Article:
Notes from Windward: #70
PEX is so much better
After much cleaning, painting, and general repairs Finney Trailer has become a clean, comfortable place to live. The last major project is to get running water.
When the trailer was vacant for a number of years, it underwent many freeze and thaw cycles. Efforts had been made to repair the split copper with hose clamps and radiator hose, but most of the remaining copper was split or joints pushed apart. After assessing the situation I decided it would be cheaper and easier to replace the longest, most damaged runs of pipe with PEX tubing.
brass PEX tee and clamps
PEX tubing is made from cross linked HDPE (high density polyethylene) polymer. The HDPE is melted and continuously extruded into a tube. PEX plumbing has been in use in Europe since about 1970, and was introduced in the U.S. around 1980. The use of PEX has been increasing ever since, replacing copper pipe in many applications, especially radiant heating systems installed in the slab under floors or walkways. Interest in PEX for hot and cold water plumbing has increased recently in the United States.
PEX has several advantages over copper, iron or rigid plastic pipe. It is faster and easier to work with, and since it is flexible it requires fewer fittings (no elbows). Fittings have a hose barb that fits into the tubing, and a metal clamp cinches the tubing tight over the barb. A special tool crimps the clamps, and since it takes 20 seconds (with the tool) instead of 20 minutes (without the tool) to install a fitting, I found it worthwhile to personally invest in the crimp tool (about $56.00).
the nifty PEX crimping tool
PEX is also cheaper than other options, partly because it is lightweight and can be shipped in rolls, so saves freight and fuel costs. Because PEX is flexible, water hammer effects are not much of an issue so it is much quieter than metal pipe. PEX resists freezing because it expands more than metal pipe and does not conduct heat to the air as readily as metal pipe.
Lindsay helped me stretch the coil of PEX pipe from the kitchen to the bathroom to cut two lengths of about 40 feet. I duct taped the two pipes (hot and cold) together and we fed them into the access hole beneath the kitchen sink. Then I donned my Tyvek coveralls and crawled under the trailer.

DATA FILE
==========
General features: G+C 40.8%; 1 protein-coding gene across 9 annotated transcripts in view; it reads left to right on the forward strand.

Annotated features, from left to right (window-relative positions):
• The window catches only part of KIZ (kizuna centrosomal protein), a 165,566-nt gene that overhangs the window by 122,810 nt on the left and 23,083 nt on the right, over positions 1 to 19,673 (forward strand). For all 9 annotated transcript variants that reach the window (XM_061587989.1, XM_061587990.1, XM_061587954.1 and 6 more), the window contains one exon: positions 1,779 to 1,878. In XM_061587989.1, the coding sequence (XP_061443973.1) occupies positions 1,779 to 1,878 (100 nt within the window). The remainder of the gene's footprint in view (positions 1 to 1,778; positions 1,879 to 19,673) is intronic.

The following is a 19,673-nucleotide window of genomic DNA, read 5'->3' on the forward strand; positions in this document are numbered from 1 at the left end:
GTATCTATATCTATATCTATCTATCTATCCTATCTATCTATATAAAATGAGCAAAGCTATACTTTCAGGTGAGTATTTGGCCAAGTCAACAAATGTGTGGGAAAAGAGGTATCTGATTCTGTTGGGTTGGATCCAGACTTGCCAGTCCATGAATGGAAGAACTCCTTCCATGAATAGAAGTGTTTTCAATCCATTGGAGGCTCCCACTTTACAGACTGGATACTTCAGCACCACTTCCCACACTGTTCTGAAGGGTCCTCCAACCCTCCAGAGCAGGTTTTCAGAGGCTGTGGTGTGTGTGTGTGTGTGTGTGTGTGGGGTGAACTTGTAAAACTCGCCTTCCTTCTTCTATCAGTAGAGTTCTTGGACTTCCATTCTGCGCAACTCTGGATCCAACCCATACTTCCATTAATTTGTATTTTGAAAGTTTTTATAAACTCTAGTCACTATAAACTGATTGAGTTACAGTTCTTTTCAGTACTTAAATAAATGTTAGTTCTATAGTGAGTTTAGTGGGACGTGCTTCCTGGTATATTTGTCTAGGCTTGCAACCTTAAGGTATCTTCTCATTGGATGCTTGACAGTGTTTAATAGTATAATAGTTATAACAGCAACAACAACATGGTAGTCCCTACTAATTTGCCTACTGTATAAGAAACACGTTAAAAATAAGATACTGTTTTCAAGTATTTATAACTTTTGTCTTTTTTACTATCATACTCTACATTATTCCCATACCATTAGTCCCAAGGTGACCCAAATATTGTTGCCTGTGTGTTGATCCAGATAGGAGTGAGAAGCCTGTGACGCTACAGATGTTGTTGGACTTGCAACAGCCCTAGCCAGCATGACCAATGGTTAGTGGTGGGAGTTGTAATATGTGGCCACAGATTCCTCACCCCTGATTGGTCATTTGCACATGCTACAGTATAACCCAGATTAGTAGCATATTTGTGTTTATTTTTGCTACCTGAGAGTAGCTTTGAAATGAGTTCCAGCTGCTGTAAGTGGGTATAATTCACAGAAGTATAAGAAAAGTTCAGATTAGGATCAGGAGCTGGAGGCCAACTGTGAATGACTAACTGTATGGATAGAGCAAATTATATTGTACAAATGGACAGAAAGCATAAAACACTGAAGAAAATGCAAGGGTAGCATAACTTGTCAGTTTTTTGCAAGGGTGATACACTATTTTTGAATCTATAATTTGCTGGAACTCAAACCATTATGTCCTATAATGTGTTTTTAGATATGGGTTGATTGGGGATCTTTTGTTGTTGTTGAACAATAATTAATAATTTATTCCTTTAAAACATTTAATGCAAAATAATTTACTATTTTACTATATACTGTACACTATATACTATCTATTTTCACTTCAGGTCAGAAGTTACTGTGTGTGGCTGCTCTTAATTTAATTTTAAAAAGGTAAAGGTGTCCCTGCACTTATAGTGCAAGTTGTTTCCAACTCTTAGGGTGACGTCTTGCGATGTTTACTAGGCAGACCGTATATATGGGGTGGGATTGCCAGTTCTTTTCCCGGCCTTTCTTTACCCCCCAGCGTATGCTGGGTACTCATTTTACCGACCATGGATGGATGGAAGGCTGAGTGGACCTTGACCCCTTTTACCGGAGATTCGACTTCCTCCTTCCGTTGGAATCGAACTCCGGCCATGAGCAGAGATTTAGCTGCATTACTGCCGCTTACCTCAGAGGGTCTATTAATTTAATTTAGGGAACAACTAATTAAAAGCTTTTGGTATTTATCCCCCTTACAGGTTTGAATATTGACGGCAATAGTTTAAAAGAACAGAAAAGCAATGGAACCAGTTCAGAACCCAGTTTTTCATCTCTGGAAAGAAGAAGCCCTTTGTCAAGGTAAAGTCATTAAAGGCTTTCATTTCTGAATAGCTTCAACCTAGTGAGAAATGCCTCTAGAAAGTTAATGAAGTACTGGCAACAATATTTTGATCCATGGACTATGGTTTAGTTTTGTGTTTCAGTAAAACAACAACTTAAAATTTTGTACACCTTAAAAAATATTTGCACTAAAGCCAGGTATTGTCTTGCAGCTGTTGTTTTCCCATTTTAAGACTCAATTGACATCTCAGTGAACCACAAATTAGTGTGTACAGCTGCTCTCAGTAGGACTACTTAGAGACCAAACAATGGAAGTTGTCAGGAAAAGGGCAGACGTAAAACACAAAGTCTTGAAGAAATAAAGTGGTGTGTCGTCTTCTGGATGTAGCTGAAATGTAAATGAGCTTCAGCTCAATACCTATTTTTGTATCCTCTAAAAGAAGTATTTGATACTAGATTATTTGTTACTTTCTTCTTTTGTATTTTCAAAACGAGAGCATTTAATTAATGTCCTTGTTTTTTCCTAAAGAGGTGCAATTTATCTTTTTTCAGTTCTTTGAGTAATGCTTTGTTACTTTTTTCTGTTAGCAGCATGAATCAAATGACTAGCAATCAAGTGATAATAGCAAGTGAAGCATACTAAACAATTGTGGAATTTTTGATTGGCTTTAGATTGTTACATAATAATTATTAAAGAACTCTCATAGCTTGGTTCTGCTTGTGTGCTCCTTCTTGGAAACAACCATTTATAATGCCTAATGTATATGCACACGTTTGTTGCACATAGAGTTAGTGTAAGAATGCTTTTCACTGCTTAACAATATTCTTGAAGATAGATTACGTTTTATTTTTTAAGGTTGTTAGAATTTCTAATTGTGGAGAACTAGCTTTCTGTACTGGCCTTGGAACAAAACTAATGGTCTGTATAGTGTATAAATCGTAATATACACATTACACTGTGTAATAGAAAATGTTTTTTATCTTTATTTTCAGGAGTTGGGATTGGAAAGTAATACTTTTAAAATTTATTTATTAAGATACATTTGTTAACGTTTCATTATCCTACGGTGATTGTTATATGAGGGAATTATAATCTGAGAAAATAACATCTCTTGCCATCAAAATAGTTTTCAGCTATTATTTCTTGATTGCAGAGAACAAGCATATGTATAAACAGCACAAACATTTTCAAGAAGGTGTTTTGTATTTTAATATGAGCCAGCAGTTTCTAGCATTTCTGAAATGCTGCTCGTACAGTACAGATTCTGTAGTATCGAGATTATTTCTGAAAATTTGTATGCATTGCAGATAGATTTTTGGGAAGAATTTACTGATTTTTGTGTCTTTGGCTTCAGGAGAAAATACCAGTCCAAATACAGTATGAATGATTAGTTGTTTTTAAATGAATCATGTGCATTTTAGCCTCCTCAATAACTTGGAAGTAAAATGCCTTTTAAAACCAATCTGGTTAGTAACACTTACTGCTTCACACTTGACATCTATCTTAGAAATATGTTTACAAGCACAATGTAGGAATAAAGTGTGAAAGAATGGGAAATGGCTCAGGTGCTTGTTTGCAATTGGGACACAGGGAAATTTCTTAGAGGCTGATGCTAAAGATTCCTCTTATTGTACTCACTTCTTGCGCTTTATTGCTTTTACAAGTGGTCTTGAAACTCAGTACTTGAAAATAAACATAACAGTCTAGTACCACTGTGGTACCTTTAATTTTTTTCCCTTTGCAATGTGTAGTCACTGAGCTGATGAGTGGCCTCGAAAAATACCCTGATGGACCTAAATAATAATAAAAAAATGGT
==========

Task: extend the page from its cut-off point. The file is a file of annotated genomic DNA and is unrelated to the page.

When I removed the old pipe, I tied a string to one end so the string was pulled through where the pipe used to run. I now tied and duct taped the string to the new pipes, and with Lindsay in the kitchen pushing the pipe down the hole I used the string to help pull the new pipe into position beneath the floor. We measured correctly, and after much grunting, pulling and flailing about in fiberglass insulation, the new pipe was in place.
To prevent freeze damage in the future, I ran 50 feet of rope lights next to the new pipes. I have used rope lights in the past to protect plants from freezing weather, and they were cheaper and more streamlined than heat tape designed for pipes. Fire danger should not be an issue since they are not touching anything flammable, and are pretty safe anyway. Just to be sure, I will plug them in to an appliance timer that will cycle 4 hours on, 1 hour off through the night. They will only get plugged in when temperatures are forecast to dip into the low 20s or teens.
Once I replace the insulation in the holes under the house, the lights are probably overkill for freeze protection. My philosophy is "do it right, do it once." When I install something, I don't want to have to repair it for at least 20 years. While it may take a little more time upfront to do a quality job, the time saved down the road by not having to deal with leaks, breaks, or other mechanical failures is more than worth it.
I have one more trip to the hardware store for the correct length of galvanized pipe to hook up the shower, then I can pressurize the system and see if anything leaks.
If I'm really lucky, I'll soon have one of my favorite things about our industrial society; pressurized hot water!
Notes From Windward - Index - Vol. 70